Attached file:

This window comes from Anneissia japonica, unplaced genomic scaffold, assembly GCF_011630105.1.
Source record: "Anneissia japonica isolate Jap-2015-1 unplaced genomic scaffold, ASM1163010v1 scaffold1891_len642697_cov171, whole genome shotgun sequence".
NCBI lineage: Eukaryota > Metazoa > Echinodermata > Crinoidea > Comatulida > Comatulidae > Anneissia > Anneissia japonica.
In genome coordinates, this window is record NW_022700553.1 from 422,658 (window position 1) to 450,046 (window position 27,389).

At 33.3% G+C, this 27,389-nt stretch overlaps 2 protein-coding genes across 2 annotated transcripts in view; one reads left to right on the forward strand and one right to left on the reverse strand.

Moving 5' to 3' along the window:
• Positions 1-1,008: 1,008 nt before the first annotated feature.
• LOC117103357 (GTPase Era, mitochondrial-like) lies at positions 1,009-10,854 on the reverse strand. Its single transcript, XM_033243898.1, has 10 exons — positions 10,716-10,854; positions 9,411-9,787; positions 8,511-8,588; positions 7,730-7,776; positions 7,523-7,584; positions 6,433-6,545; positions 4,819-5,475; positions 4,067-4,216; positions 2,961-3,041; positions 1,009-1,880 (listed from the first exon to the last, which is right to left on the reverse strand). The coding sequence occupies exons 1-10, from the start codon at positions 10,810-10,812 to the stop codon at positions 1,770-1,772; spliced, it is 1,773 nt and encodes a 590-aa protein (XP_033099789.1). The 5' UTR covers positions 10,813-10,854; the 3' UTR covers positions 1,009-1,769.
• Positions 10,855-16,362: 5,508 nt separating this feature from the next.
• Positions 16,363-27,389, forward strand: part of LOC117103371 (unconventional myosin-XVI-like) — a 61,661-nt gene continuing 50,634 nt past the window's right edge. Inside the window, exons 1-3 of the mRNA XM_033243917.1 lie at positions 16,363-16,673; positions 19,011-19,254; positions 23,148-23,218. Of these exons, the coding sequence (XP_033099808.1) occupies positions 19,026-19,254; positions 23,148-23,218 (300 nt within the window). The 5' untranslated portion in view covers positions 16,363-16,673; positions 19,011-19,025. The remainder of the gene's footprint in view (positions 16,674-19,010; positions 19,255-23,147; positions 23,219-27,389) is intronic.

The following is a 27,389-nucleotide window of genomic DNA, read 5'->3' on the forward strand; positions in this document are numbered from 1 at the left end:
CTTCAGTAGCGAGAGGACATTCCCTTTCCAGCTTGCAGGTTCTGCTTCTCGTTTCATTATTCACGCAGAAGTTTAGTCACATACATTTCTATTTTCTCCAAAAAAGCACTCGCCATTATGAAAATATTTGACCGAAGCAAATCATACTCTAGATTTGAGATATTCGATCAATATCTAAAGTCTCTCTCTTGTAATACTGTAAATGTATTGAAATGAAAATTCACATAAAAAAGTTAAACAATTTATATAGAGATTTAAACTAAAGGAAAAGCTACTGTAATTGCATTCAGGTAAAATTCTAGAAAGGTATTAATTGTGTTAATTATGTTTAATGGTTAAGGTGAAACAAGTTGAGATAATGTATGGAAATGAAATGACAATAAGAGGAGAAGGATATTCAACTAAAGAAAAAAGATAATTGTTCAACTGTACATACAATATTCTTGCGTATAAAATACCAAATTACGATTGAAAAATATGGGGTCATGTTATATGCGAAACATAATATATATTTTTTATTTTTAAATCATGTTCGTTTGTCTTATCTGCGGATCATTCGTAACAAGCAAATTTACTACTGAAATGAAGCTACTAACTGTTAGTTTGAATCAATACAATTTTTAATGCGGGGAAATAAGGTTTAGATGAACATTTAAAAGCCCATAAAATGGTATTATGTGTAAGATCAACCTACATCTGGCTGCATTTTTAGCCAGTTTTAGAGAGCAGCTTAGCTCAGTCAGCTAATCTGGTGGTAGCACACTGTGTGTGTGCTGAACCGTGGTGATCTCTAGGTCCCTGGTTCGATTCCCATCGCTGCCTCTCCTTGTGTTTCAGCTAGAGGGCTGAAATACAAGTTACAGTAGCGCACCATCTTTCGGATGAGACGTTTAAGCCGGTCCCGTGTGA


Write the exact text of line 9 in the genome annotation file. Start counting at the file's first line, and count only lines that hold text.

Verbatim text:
• Positions 10,855-16,362: 5,508 nt separating this feature from the next.